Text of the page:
hose for MAPP and propane on my Bernzomatic torch for over 10 years
with no problem at all. Has anyone else ever heard this before? 

The problem is that there are two types of fuel gas hose approved in
the USA for use on torches Type R and Type T. Type R is used for
acetylene and Type T is used for propane and other fuel gasses. The
problem comes when you run propane in the Type R hose it will eat it
and your hose will eventually fall apart. I have seen this happen
with some of my hoses before I knew there was a difference and it is
not an over night kind of thing but it does degrade it and make it
brittle. So you should verify that the hoses you are using are rated
for the fuel gas you are using.

Jim

James Binnion
@James_Binnion
James Binnion Metal Arts


360-756-6550


#18

James

The problem is that there are two types of fuel gas hose approved
in the USA for use on torches Type R and Type T. Type R is used for
acetylene and Type T is used for propane and other fuel gasses.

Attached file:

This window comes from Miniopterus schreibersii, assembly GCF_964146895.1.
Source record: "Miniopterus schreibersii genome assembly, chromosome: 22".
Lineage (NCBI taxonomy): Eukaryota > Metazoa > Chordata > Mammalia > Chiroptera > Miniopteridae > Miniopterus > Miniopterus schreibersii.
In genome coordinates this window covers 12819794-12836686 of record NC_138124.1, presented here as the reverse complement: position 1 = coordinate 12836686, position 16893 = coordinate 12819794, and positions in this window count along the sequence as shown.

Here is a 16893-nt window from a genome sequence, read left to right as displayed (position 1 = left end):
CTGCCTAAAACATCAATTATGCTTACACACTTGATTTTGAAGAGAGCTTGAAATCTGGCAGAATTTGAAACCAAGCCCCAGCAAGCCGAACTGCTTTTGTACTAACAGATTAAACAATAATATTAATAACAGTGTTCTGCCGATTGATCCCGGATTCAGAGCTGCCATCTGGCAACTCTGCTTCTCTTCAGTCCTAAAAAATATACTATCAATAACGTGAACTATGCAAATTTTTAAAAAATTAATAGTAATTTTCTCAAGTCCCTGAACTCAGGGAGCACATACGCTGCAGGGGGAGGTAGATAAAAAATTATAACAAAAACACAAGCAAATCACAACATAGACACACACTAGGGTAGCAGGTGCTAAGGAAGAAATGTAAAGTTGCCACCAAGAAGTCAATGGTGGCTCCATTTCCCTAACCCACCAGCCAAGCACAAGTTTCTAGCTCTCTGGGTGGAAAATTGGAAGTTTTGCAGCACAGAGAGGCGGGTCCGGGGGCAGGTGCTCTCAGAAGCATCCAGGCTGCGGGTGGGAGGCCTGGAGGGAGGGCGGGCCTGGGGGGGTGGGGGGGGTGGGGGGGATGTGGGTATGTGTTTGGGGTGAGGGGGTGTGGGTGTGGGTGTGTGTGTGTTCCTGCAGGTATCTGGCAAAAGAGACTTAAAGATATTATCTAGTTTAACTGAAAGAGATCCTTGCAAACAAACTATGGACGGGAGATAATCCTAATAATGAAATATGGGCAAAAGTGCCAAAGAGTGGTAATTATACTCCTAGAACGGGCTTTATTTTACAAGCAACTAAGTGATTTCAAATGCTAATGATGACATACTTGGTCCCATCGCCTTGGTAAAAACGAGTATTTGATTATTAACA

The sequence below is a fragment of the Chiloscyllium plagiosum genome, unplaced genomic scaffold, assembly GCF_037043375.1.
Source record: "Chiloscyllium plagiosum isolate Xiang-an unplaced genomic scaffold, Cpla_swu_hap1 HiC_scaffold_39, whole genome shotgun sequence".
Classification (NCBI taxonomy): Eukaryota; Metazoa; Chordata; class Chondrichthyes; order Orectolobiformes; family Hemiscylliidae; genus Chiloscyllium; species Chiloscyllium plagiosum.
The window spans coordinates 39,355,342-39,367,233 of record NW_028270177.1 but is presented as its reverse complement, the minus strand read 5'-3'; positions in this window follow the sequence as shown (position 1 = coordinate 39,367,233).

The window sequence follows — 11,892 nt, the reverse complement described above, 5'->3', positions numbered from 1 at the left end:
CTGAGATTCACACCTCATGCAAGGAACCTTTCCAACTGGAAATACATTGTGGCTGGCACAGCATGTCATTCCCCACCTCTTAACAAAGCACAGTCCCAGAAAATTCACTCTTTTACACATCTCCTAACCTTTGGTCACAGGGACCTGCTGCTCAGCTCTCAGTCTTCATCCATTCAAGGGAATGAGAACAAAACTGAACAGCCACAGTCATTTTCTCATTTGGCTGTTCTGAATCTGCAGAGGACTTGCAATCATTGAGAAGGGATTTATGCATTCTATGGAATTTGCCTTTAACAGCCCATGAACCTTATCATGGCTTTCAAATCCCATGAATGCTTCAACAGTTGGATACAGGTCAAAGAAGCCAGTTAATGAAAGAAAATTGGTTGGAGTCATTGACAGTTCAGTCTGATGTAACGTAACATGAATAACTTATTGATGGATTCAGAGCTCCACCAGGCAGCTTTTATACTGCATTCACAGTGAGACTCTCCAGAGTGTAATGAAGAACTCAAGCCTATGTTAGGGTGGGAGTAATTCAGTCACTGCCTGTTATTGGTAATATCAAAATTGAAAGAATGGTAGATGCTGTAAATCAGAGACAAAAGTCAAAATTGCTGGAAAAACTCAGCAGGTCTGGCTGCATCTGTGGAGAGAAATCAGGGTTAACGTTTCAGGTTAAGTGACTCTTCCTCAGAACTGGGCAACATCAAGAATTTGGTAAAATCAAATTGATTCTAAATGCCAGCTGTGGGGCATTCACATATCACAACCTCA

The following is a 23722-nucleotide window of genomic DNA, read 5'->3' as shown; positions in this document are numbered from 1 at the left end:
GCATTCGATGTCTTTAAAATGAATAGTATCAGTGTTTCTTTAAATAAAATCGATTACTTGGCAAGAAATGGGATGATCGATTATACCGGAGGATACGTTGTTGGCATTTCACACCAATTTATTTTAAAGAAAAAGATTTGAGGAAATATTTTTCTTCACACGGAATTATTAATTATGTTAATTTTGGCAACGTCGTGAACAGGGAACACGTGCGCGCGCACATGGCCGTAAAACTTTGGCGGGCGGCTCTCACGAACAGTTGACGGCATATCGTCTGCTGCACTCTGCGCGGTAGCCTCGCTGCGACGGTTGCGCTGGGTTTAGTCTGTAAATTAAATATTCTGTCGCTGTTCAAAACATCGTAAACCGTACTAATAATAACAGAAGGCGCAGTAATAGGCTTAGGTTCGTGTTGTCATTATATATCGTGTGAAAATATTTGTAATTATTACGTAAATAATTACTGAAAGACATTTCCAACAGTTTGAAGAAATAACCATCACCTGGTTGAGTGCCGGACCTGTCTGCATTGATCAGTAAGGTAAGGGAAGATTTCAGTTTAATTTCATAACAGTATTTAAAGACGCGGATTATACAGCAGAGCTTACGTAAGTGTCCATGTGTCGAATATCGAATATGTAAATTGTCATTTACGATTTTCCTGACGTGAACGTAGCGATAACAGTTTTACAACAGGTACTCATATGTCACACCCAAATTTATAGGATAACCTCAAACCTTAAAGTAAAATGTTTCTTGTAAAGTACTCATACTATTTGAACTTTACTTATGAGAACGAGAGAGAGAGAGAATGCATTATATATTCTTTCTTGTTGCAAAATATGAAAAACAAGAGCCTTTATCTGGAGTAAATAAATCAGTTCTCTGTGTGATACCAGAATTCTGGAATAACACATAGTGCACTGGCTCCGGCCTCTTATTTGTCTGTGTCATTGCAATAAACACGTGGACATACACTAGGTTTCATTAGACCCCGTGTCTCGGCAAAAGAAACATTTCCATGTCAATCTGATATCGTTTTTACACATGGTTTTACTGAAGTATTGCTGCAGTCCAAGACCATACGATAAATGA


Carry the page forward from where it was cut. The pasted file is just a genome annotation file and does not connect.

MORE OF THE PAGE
Thanks for pointing out that there are two types of fuel hoses that
are not compatible with all fuels. I was unaware of this. I had a
look at the Smith website. As you mentioned, they sell the T hose
for propane and the R hose for acetylene, they also sell a hose
"13254 -3-6" for “any fuel”.

I checked my Rio Grande catalogue and they also carry what appears
to be a fuel hose for any fuel for the smith torch (500-024). So I
suppose it would make sense to always order the “any fuel” hose as
there would then be no reason to worry about which fuel you were
using with which hose.

Regards
Milt
Calgary Canada


#19

I posted this once before, here it is again for the newcomers, with
an addition for MAPP.

When you convert from Acetylene to Propane or any other petroleum
based fuel, be sure to change your hoses. Acetylene is not a
petroleum based fuel and so most hoses for acetylene are rubber. The
petroleum based fuels will dissolve the rubber over time, gum up
your gages and clog up any small tips.

Until recently, the tanks for acetylene did not have to be inspected
since the pressure was only 300 psi. The federal government stuck
their nose in the business, now there is inspection of Acetylene
tanks. Some of these tanks have been around for many years, the
earliest ones were filled with asbestos, (acetylene needs to be in a
honey-comb structure to keep it stable). Any asbestos filled tanks,